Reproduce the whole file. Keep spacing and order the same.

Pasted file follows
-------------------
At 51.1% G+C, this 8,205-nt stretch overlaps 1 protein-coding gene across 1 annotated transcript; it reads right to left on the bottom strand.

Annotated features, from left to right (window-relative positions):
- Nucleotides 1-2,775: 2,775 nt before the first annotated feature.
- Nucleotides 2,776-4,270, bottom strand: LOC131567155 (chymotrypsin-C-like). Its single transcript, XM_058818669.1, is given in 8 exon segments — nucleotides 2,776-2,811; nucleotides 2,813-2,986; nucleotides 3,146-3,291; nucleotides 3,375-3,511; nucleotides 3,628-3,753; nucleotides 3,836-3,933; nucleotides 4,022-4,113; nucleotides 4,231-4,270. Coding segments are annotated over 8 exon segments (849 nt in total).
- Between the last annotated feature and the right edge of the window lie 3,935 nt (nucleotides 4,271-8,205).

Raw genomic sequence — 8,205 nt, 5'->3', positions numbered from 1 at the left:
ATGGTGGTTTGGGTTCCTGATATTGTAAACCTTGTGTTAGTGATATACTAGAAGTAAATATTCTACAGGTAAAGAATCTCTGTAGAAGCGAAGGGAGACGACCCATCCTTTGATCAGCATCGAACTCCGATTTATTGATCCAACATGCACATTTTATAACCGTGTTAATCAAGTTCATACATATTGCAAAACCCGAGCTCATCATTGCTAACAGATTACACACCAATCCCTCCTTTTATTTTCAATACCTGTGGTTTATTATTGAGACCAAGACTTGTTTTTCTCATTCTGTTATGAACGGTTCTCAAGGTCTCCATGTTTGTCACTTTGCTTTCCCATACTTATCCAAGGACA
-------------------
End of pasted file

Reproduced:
At 51.1% G+C, this 8,205-nt stretch overlaps 1 protein-coding gene across 1 annotated transcript; it reads right to left on the bottom strand.

Annotated features, from left to right (window-relative positions):
- Nucleotides 1-2,775: 2,775 nt before the first annotated feature.
- Nucleotides 2,776-4,270, bottom strand: LOC131567155 (chymotrypsin-C-like). Its single transcript, XM_058818669.1, is given in 8 exon segments — nucleotides 2,776-2,811; nucleotides 2,813-2,986; nucleotides 3,146-3,291; nucleotides 3,375-3,511; nucleotides 3,628-3,753; nucleotides 3,836-3,933; nucleotides 4,022-4,113; nucleotides 4,231-4,270. Coding segments are annotated over 8 exon segments (849 nt in total).
- Between the last annotated feature and the right edge of the window lie 3,935 nt (nucleotides 4,271-8,205).

Raw genomic sequence — 8,205 nt, 5'->3', positions numbered from 1 at the left:
ATGGTGGTTTGGGTTCCTGATATTGTAAACCTTGTGTTAGTGATATACTAGAAGTAAATATTCTACAGGTAAAGAATCTCTGTAGAAGCGAAGGGAGACGACCCATCCTTTGATCAGCATCGAACTCCGATTTATTGATCCAACATGCACATTTTATAACCGTGTTAATCAAGTTCATACATATTGCAAAACCCGAGCTCATCATTGCTAACAGATTACACACCAATCCCTCCTTTTATTTTCAATACCTGTGGTTTATTATTGAGACCAAGACTTGTTTTTCTCATTCTGTTATGAACGGTTCTCAAGGTCTCCATGTTTGTCACTTTGCTTTCCCATACTTATCCAAGGACA